Riding for Rhinos 
 

Callum and Logan Tait, Matt Perrott and Chris Hyslop are four remarkable young men from Bishops Diocesan College, in Cape Town South Africa.  They have  quite literally put their passion for nature conservation into physical action. They successfully cycled approximately 600km from Cape to Knysna in six days to raise funds and awareness for Rhinos. 

This vital project comes at a time when rhino poaching in South Africa is at an all time high, with the species teetering on the brink of extinction. 

These gentlemen raised almost R200 000.00 and decided to spend the generous donations on having two Rhinos notched in Kwa-Zulu Natal.  Simone Godfrey, co-founder of Cycle for Life Charity organised and paid for the boys to travel and to stay in Natal so that they could experience first hand where their money was being spent.   Rhinos in Africa paid for the ground transfers and chaperoned the boys to Phinda Private Game Reserve.  

The notching enables the collection and storage of vitally important genetic information.  It is an important process especially because of the dwindling numbers of Rhino in Africa.  The process is very expensive and involves a huge amount of expertise and experience.  The donation from the boys covered the cost of two Rhino notching which were carried out separately.  

The Rhino were darted from a helicopter and once adequately immobilised they were  blindfolded. The ground crew then moved in, the animal had its ears notched and DNA samples taken (blood, tissue and hair) for identification purposes. A microchip was also inserted into the animal’s horn. The animal received a long acting antibiotic and multivitamin during the procedure and the anaesthetic was closely monitored throughout. Because of the high ambient temperature, water was poured over the rhino to cool it. Once the reversal agent was given the animals were watched until a good recovery was recorded.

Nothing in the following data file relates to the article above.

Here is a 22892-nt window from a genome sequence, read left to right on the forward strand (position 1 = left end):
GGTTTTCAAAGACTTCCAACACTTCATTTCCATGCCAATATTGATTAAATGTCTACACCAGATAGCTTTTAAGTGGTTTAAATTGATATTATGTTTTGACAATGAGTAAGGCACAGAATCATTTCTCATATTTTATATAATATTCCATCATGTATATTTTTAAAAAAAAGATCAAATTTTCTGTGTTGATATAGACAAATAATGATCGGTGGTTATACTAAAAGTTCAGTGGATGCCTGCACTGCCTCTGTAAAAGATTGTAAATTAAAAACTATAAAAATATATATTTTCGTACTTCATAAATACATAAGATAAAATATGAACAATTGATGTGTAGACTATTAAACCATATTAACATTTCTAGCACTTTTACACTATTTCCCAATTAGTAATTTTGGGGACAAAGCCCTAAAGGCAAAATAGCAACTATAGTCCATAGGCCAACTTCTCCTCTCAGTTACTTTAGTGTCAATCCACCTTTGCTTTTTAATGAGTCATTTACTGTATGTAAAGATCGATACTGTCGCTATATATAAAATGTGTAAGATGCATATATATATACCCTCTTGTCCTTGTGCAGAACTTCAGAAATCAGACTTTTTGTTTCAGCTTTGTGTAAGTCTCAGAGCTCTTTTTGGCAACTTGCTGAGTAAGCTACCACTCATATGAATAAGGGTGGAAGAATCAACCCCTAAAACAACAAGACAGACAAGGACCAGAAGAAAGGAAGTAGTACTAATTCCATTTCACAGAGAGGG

The boys chose to also give some of the funds they raised to a Rhino Sanctuary.  Megan Carr escorted the boys to Thula Thula Rhino Sanctuary where they were able to witness first the hard work and dedication that is required when having to hand raise a Rhino (and Hippo) orphan.   


This was a life changing experience for everyone involved.
 


"This year we decided that we could no longer just sit and support vocally but rather get out and make a valuable contribution to saving the rhino…Through this project we would love to help inspire the youth of our country to support nature conservation and help them to believe that they can make a difference."